We want to support communities to celebrate what makes them, and others, unique and help them understand why it’s important that every child feels included and is able to be themselves without fear.

Endorsements from Leading Politicians on the National Hate Crime Awards

Statement from Lord Bourne of Aberystwyth, Parliamentary Under Secretary of State at the Department for Communities and Local Government

lord-bourne-1“Nobody in Britain should live in fear because of who they are, what they believe or who they choose to love.

The Government is committed to tackling hate crime and this is why we have published a new Hate Crime Action plan to focus on reducing incidents, increasing reporting and improving support for victims.

However, it is the important work of Tell MAMA and other organisations supporting tonight’s event that make this possible in their work tackling prejudice with people from all backgrounds.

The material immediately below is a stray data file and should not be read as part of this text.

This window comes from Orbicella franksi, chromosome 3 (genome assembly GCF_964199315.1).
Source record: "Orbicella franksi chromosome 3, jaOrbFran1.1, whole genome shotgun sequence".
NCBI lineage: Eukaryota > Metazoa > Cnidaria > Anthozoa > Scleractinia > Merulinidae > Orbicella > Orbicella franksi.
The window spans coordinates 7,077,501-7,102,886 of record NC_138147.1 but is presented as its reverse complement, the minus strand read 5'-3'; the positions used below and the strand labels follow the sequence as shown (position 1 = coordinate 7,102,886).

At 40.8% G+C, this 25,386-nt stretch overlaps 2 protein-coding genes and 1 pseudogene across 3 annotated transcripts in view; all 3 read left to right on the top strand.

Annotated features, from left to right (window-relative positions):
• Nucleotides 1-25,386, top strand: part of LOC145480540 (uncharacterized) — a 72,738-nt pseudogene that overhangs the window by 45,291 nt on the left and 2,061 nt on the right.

It is essential that each of us rejects hatred, offering instead empathy and support to victims of hate crime.

This evening’s launch of the National Hate Crime Awards is an opportunity to honour the remarkable individuals who are leading the fight against hate crime and I am delighted to offer my support. “


Statement from the Right Honourable Nick Clegg MP

nick-clegg-mp“The National Hate Crime Awards are hugely important to honour the tireless and selfless work that so many do across the country to challenge intolerance. We have recently seen rises in hate crimes across the UK yet the cornerstone of our country is based on protecting the dignity and identities of people so that they are not targeted out of hatred, intolerance and prejudice. I stand by these core values and that is why we must honour those in our communities who stand up against such intolerant behaviour.”


Statement from Alison Saunders CB, Director of Public Prosecutions (DPP)  at the Crown Prosecution Service (CPS)

alison-saunders“The CPS is delighted to support the first National Hate Crime Awards.

The CPS is committed to doing all it can to improve awareness of hate crime, increase the reporting of these corrosive crimes and raise confidence in the prosecution process.

Celebrating the achievements of those at the forefront of effective change, to the benefit of all communities, plays a central role in pursuit of this objective.”